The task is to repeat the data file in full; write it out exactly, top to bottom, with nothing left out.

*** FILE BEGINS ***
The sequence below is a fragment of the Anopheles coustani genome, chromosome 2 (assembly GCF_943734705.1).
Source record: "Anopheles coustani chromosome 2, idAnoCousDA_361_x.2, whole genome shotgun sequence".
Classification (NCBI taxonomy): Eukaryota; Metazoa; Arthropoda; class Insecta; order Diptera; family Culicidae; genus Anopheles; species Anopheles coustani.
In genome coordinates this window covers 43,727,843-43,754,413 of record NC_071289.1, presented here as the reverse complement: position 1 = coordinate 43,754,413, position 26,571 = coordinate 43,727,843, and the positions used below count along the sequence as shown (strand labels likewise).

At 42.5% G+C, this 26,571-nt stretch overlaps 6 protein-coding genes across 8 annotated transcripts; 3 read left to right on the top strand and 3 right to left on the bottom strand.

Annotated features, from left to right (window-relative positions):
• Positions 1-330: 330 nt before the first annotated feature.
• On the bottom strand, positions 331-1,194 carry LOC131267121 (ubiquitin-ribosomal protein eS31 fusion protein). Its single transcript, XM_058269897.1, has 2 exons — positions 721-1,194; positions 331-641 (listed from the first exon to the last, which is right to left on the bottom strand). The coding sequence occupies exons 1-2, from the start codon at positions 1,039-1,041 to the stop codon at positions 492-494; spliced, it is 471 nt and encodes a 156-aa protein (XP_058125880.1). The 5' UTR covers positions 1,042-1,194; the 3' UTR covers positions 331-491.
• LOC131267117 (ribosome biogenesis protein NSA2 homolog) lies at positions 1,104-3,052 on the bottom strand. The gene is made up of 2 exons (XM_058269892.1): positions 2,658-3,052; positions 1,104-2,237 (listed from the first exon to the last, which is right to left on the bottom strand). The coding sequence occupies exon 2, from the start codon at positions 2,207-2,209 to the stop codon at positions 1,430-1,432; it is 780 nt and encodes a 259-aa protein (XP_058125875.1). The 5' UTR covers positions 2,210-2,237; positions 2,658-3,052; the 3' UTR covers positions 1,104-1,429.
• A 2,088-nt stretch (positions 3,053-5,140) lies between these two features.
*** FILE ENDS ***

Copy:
The sequence below is a fragment of the Anopheles coustani genome, chromosome 2 (assembly GCF_943734705.1).
Source record: "Anopheles coustani chromosome 2, idAnoCousDA_361_x.2, whole genome shotgun sequence".
Classification (NCBI taxonomy): Eukaryota; Metazoa; Arthropoda; class Insecta; order Diptera; family Culicidae; genus Anopheles; species Anopheles coustani.
In genome coordinates this window covers 43,727,843-43,754,413 of record NC_071289.1, presented here as the reverse complement: position 1 = coordinate 43,754,413, position 26,571 = coordinate 43,727,843, and the positions used below count along the sequence as shown (strand labels likewise).

At 42.5% G+C, this 26,571-nt stretch overlaps 6 protein-coding genes across 8 annotated transcripts; 3 read left to right on the top strand and 3 right to left on the bottom strand.

Annotated features, from left to right (window-relative positions):
• Positions 1-330: 330 nt before the first annotated feature.
• On the bottom strand, positions 331-1,194 carry LOC131267121 (ubiquitin-ribosomal protein eS31 fusion protein). Its single transcript, XM_058269897.1, has 2 exons — positions 721-1,194; positions 331-641 (listed from the first exon to the last, which is right to left on the bottom strand). The coding sequence occupies exons 1-2, from the start codon at positions 1,039-1,041 to the stop codon at positions 492-494; spliced, it is 471 nt and encodes a 156-aa protein (XP_058125880.1). The 5' UTR covers positions 1,042-1,194; the 3' UTR covers positions 331-491.
• LOC131267117 (ribosome biogenesis protein NSA2 homolog) lies at positions 1,104-3,052 on the bottom strand. The gene is made up of 2 exons (XM_058269892.1): positions 2,658-3,052; positions 1,104-2,237 (listed from the first exon to the last, which is right to left on the bottom strand). The coding sequence occupies exon 2, from the start codon at positions 2,207-2,209 to the stop codon at positions 1,430-1,432; it is 780 nt and encodes a 259-aa protein (XP_058125875.1). The 5' UTR covers positions 2,210-2,237; positions 2,658-3,052; the 3' UTR covers positions 1,104-1,429.
• A 2,088-nt stretch (positions 3,053-5,140) lies between these two features.